It sounded like scaremongering. School meals to be axed, Government to blame.
But today we have the figures – or, at least, the figures that Shropshire Council is putting forward.
And on the basis of those there is very good reason for parents of children at primary schools in Shropshire to worry.
Not only parents, but staff working in the school meals service who face losing their jobs.
Details of the potential effects of the alteration to funding guidelines passed down by central Government have been sent by Shropshire Council to school governors and head teachers.
The measures will mean school governors will be able to make their own decisions about how the school meals service is provided.
That sounds like a step forward in giving local schools the power to control their own affairs, taking into account all the particular local factors.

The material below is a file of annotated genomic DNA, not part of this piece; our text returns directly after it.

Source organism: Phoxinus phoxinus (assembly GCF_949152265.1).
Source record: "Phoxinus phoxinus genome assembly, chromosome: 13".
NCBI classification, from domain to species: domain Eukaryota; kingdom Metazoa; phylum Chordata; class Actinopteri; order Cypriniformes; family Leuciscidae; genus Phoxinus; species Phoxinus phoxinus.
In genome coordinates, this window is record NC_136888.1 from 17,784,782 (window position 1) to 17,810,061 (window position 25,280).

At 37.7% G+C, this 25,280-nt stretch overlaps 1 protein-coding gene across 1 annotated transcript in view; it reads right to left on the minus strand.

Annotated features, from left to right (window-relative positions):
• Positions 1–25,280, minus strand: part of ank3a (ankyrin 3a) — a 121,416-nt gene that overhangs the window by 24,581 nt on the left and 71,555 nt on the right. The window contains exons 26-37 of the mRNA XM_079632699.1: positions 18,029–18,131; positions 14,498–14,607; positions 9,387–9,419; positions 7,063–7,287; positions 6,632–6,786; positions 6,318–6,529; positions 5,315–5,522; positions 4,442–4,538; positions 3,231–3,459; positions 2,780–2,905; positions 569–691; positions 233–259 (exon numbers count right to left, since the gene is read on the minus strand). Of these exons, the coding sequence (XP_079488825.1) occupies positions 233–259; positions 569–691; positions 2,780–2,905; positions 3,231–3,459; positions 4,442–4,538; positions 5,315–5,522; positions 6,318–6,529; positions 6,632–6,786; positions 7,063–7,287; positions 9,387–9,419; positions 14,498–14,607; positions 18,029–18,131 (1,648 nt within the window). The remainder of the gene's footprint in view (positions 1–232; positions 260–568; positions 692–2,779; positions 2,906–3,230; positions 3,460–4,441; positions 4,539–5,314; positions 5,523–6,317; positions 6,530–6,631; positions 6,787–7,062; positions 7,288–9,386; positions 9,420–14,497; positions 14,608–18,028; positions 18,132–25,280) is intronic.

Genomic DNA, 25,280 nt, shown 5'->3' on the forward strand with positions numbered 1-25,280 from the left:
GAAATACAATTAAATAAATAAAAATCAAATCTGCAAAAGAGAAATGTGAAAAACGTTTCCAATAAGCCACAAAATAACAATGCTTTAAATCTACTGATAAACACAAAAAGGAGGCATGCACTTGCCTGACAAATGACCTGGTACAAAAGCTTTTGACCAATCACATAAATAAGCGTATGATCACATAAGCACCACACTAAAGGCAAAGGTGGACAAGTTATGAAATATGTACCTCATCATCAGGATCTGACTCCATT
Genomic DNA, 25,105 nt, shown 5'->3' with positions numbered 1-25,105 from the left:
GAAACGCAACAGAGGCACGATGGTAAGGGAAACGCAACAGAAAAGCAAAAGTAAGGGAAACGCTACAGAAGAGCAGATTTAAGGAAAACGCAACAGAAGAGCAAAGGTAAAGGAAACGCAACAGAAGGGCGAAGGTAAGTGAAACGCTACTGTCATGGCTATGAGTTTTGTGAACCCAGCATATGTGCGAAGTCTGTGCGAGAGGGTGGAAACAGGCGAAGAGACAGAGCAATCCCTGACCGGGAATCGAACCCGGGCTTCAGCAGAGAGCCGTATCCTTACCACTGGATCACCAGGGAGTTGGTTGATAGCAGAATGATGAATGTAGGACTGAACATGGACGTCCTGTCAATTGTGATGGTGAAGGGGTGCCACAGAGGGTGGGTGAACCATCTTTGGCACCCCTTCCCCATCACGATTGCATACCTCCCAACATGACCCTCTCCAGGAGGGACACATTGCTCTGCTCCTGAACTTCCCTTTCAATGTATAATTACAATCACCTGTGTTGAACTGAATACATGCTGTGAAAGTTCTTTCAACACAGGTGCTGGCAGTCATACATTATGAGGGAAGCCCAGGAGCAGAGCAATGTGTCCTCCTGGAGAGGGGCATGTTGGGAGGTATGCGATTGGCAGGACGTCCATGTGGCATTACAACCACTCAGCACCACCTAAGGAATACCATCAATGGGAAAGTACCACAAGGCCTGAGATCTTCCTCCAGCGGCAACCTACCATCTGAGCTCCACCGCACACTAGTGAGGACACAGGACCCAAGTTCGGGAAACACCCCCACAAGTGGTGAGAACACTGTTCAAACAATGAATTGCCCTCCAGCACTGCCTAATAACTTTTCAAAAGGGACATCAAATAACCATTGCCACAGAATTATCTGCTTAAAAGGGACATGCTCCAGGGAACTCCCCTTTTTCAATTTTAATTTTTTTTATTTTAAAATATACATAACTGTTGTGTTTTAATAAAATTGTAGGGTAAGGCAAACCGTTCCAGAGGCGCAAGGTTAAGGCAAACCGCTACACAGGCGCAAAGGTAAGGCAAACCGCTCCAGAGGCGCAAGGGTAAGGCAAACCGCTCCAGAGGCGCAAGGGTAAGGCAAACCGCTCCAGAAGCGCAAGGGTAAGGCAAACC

However, if the power to decide comes hand in hand with less money to work with, it is an exercise in setting schools free which is theoretical and academic.
Shropshire Council says that from initial calculations by Shire Services, the current school meals provider, of the 131 primary schools in the
Shropshire Council area – we are not talking about Telford & Wrekin here – there will be 74 at risk of not having enough money to maintain the current level of school meals service.
Hardest hit are schools with fewer than 150 pupils, which means small rural schools. The 250 school meals staff at those 74 schools will be at risk of redundancy.
Schools will have a number of options when they consider how to cope with the new landscape. Their capability to run their own affairs should not be underestimated.
But with a new system in which they are faced with maintaining the same service with less money, it is clear that there are stiff challenges ahead.